Thanks to all for a great Nationals

On behalf of all our SYC team of management, volunteers and race officials, I want to offer my personal compliments to all our competitors for a great 2018 Rhodes 19 Nationals. Over three days and 11 races, we did not have a single protest filed, a testament to the experience and the skills of the Rhodes 19 sailors.

We hope everyone enjoyed the charbroiled oysters, jambalaya and spaghetti on the deck Sunday and the sumptuous party at the McGregors’ Garden District home Saturday night. For those we can thank SYC general Manager Lee Stall, Clubhouse Manager Ed Krepps, Gerald White and, of course the McGregors and the local members of Fleet 7 who created a quintessential New Orleans menu.

Until next year, fair sailing and steady breezes!

Tom Long, Regatta Chair

Dining around SYC

As we welcome our visiting competitors to the Rhodes 19 Nationals this weekend, we also expect you may want to sample some of New Orleans famous cuisine. So here is a quick guide to some of the dining choices nearest the club.

First is Southern Yacht Club itself. Once you have registered and received your guest card, please feel free to dine at our club in either the 1849 Bar or the main dining room. Thursday night is Grill Your Own in the bar, and regular a la carte service is available in the dining room. Friday and Saturday are open for dining in either location, although we ask you to make reservations at the club so the kitchen and wait staff can be prepared to offer you great service.

Beyond the club itself, here are some other options in and near our neighborhood:

West End

  • Sala is right around the corner from the club on Lake Marina Drive. Operated by the youngest generation of a very experienced restaurant family, Sala  offers both small and large plates, meat and seafood dishes in an upscale bistro setting.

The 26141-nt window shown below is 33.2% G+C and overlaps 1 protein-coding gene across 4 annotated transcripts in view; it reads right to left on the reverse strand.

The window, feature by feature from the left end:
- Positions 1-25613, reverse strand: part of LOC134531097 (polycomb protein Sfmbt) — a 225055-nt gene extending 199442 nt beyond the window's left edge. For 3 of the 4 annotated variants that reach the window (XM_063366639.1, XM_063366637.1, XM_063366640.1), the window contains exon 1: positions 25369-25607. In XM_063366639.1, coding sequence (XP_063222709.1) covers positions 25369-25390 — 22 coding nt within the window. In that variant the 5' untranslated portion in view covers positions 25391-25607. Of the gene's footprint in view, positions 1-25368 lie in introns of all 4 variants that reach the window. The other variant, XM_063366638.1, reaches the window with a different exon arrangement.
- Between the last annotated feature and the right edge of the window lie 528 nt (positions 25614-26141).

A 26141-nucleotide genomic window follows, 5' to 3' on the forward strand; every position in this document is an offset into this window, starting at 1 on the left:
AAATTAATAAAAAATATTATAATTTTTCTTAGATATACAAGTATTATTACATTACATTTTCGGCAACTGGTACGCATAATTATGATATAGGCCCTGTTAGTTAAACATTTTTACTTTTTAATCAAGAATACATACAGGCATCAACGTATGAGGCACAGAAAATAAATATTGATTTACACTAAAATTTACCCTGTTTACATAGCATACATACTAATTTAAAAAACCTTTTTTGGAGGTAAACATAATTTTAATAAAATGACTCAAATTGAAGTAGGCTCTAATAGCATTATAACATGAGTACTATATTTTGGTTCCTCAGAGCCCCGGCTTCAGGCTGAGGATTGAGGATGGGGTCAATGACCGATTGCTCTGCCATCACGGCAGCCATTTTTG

• Lakeview Harbor is next door, recently relocated from its longtime location a couple of miles away in Lakeview. It is known for hamburgers but also offers a variety of steaks, seafood, poor boys and salads.
  • II Tony’s, next door to Lakeview Harbor,  is a quintessential New Orleans Creole Italian restaurant. It offers a variety of Sicilian Italian dishes at extremely economical prices. Make sure you get an order of garlic bread to mop up the marinara sauce.
  • Blue Crab is just across the New Basin Canal and recreates the old, pre-Katrina days of seafood dining on the Lakefront. Sit inside or on the balcony overlooking Southern Yacht Club and enjoy oysters on the half shell or grilled, plus a full menu of fresh seafood expertly prepared. And the owner is a member of SYC, so ask for Nick and introduce yourself.
  • Felix’s Restaurant & Oyster Bar is just down the street. It is a new location for one of the oldest oyster bars in the French Quarter. Back in the 1940s, Felix’s original French Quarter location put the New Orleans oyster bar on the map,

    creating a place where oyster-lovers could ‘belly up to the bar’ and have the freshest oysters shucked right in front of them. The tradition lives on at the Lake.


Just across the 17th Street Canal from West End is the former fishing village of Bucktown, where, until Katrina washed them all away, the commercial shrimp and fishing boats docked right in the canal. Some are still there in a new marina built next to the Coast Guard station.

  • R & O Restaurant on Old Hammond Highway is legendary for its Italian roast beef poor boy, the R & O special poor boy, pizzas and Italian salad too big for one person.
  • Station 6 is a two-year-old restaurant owned and operated by Alison Vega, a celebrated New Orleans chef who just returned from several years of living in the Caribbean. The menu is sophisticated and features a variety of inventive seafood dishes, plus the traditional oysters raw and grilled.